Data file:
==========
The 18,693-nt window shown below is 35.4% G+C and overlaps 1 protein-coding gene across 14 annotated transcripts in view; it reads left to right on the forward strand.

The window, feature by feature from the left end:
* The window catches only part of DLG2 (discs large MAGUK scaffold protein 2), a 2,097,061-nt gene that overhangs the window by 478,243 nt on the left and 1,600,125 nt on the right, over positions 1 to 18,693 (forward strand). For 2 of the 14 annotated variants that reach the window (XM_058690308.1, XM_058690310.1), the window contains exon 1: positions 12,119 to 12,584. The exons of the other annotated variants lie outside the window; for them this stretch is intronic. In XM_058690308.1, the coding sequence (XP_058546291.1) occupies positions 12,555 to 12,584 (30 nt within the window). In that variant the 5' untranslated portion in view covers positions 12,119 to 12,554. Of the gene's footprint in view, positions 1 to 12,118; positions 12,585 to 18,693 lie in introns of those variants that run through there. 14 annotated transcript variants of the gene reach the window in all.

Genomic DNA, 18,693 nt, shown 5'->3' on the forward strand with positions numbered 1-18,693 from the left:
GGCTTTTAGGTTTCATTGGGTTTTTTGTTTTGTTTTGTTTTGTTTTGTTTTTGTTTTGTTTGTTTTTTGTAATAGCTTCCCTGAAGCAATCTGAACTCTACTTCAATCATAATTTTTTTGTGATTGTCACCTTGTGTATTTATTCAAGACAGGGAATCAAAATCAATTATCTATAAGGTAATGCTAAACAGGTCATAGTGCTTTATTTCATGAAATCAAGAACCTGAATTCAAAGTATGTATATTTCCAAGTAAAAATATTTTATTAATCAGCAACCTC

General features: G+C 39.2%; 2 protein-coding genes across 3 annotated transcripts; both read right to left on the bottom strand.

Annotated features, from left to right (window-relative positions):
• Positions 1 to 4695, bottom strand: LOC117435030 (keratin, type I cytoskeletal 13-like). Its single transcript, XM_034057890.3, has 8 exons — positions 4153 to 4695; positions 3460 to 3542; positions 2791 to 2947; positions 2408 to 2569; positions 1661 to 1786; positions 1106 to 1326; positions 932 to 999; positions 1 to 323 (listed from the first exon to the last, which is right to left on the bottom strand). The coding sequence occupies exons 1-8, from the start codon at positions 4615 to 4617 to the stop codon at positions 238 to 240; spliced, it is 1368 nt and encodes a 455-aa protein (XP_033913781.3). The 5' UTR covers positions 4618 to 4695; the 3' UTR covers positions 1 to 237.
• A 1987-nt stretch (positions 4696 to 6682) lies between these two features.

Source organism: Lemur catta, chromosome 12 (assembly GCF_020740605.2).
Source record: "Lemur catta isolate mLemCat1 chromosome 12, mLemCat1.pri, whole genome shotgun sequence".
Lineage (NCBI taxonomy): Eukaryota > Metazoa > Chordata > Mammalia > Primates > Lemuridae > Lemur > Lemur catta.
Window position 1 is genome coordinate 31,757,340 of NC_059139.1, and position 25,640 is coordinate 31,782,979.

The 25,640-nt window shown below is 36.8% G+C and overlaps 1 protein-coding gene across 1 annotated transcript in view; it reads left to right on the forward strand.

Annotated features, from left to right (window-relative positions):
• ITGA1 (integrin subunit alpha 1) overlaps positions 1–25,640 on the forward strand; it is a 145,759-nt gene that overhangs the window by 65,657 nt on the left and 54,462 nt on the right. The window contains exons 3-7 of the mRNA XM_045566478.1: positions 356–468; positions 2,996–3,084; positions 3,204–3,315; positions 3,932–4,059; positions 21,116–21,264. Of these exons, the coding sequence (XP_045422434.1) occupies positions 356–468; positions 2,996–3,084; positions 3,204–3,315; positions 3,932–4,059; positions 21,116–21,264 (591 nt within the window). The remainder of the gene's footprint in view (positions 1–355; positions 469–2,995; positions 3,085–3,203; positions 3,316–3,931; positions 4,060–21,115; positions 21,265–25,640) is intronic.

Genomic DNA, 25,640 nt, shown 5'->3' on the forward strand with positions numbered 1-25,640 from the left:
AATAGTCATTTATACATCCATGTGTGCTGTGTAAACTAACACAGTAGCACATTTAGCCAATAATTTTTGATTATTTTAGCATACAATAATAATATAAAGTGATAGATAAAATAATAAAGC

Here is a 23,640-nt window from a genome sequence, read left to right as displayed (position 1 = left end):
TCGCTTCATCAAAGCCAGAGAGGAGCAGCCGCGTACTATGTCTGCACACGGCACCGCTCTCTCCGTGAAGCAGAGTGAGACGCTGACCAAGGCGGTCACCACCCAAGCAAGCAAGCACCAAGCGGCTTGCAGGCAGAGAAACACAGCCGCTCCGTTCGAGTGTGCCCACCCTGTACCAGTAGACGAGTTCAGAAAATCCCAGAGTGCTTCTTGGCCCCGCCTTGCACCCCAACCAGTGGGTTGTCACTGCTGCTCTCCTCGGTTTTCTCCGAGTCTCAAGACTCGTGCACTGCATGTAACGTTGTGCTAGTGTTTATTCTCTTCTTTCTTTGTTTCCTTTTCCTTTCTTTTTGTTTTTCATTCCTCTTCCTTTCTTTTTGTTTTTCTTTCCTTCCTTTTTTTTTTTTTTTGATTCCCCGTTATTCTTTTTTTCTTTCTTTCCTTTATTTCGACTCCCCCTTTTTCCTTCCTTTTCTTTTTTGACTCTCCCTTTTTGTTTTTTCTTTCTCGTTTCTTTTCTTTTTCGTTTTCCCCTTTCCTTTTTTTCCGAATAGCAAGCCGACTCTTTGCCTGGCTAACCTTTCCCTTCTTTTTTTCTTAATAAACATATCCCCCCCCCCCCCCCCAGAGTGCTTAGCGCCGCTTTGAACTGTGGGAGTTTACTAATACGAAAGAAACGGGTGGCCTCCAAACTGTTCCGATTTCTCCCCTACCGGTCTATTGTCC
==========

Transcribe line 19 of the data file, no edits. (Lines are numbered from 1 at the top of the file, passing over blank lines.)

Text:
Here is a 23,640-nt window from a genome sequence, read left to right as displayed (position 1 = left end):